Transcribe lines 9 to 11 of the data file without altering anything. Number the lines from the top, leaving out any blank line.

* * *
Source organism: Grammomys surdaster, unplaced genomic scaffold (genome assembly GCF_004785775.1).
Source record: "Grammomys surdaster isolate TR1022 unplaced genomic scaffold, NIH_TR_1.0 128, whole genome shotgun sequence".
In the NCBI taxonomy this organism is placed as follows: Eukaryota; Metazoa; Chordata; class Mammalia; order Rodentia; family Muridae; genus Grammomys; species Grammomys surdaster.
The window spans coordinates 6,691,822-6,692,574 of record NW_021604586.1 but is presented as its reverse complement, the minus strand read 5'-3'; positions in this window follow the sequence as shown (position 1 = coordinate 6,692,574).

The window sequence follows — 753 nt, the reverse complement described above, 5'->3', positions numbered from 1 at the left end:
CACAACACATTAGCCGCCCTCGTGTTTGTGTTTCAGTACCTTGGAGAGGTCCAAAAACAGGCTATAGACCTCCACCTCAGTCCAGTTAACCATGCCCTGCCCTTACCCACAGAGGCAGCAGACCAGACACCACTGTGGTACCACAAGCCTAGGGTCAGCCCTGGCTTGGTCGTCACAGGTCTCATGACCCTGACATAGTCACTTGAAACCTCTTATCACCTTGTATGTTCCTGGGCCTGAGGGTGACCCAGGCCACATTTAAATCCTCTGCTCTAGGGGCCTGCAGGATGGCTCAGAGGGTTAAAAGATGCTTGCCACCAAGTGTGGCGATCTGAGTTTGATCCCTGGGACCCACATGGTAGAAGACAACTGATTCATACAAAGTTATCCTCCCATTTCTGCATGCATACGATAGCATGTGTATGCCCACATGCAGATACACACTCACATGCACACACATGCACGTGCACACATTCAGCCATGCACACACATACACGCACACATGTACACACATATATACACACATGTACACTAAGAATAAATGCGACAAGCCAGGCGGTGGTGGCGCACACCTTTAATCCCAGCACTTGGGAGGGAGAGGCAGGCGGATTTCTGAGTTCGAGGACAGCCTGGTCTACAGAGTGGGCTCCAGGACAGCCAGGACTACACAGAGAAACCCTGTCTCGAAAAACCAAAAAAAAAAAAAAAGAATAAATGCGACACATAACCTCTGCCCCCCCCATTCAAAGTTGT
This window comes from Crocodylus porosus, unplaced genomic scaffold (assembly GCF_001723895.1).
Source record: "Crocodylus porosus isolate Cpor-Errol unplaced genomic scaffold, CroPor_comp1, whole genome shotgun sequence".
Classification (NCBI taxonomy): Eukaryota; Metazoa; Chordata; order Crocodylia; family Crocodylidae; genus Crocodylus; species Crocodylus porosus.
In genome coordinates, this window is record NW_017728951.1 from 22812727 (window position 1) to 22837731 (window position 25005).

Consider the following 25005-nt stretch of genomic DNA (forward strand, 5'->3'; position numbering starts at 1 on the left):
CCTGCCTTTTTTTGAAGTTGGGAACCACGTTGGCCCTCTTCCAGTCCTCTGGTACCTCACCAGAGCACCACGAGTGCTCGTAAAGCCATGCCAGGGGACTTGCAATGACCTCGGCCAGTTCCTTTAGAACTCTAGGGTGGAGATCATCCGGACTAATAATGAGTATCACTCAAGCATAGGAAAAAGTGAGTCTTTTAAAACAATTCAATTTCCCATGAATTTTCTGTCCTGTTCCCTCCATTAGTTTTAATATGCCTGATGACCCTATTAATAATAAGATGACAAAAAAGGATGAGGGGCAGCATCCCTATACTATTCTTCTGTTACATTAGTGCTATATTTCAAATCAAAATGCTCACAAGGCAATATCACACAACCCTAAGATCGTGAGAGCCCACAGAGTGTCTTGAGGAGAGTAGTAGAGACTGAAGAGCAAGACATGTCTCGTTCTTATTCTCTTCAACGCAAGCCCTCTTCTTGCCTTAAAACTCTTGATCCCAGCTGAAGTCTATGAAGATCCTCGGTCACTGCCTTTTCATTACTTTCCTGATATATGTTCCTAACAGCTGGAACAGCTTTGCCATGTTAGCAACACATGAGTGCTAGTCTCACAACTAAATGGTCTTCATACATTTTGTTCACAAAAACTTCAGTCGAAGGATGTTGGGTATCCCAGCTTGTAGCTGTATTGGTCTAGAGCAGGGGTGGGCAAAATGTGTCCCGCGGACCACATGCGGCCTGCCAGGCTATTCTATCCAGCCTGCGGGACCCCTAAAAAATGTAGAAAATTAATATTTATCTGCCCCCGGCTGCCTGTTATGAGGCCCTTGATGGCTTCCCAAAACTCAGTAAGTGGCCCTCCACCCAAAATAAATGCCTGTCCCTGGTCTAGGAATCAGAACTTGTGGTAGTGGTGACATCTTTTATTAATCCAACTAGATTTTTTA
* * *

Classification (NCBI taxonomy): Eukaryota; Metazoa; Chordata; order Crocodylia; family Crocodylidae; genus Crocodylus; species Crocodylus porosus.
In genome coordinates, this window is record NW_017728951.1 from 22812727 (window position 1) to 22837731 (window position 25005).

Consider the following 25005-nt stretch of genomic DNA (forward strand, 5'->3'; position numbering starts at 1 on the left):